Cellphones ignite a ‘reading revolution’ in poor countries

From The Verge, “Illiteracy isn’t a major issue for much of the Western world, but it remains endemic in many developing countries, where incomes are low and books are scarce. That may be changing, though, thanks to the spread of mobile technologies that have made books more accessible than ever before—something that UNESCO, in a new report, describes as a veritable “reading revolution.”

Flexbox is almost ready for prime time, learn it!

With support from the latest major browsers, stop procrastinating and learn about Flexbox—the super cool CSS layout tool—with this helpful tutorial.

Use the picture element today

From Filament Group, “We started the Picturefill project over 2 years ago to provide an easy, responsible, and immediately-usable approach to delivering appropriate images to every browser and device – a goal commonly called “responsive images.” Since then, the approach has been used widely, on sites like Microsoft.com, Dribbble.com, and more.”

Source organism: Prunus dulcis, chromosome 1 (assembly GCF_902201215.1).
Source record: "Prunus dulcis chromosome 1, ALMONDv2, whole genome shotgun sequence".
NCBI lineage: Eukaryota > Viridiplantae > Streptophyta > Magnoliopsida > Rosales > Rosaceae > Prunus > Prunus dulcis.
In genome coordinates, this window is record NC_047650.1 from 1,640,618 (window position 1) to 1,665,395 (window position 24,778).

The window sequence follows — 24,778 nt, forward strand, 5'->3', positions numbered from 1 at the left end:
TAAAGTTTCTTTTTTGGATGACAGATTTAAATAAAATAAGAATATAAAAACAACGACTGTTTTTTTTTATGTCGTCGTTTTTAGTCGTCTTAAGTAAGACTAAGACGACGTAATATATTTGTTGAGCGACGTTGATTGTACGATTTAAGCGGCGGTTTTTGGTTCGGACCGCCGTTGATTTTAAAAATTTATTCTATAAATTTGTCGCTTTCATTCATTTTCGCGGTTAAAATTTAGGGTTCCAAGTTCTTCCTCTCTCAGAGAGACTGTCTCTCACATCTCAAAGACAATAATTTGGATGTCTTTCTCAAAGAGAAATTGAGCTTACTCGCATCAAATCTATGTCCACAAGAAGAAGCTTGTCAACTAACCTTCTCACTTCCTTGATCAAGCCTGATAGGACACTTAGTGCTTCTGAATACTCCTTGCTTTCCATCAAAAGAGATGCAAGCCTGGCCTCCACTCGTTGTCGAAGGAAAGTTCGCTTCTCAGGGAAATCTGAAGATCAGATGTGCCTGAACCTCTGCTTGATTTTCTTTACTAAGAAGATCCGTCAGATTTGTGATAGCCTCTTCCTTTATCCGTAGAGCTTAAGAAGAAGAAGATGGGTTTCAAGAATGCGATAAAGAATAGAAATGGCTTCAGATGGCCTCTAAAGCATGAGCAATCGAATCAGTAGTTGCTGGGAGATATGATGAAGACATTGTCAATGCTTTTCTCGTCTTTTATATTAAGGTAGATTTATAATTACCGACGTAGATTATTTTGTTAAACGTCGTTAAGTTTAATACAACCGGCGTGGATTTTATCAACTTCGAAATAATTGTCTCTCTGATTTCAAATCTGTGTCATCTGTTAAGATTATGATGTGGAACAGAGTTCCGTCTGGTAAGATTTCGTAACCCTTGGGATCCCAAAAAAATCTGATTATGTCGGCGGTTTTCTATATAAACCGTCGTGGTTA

Project Naptha

As Web Chef Chris Ruppel put it, “This is some mind-boggling s**t. OCR inside any image displayed within your browser.”

This browser extension allows you to edit the text inside any image just as if it were a text editor. The technology “applies state-of-the-art computer vision algorithms” and even allows you perform translations.

A lamp is spying on New Yorkers and tweeting their conversations

From Wired, “Two artists have revealed Conversnitch, a device they built for less than $100 that resembles a lightbulb or lamp and surreptitiously listens in on nearby conversations and posts snippets of transcribed audio to Twitter. Kyle McDonald and Brian House say they hope to raise questions about the nature of public and private spaces in an era when anything can be broadcast by ubiquitous, Internet-connected listening devices.”

Photo credit: Ken Banks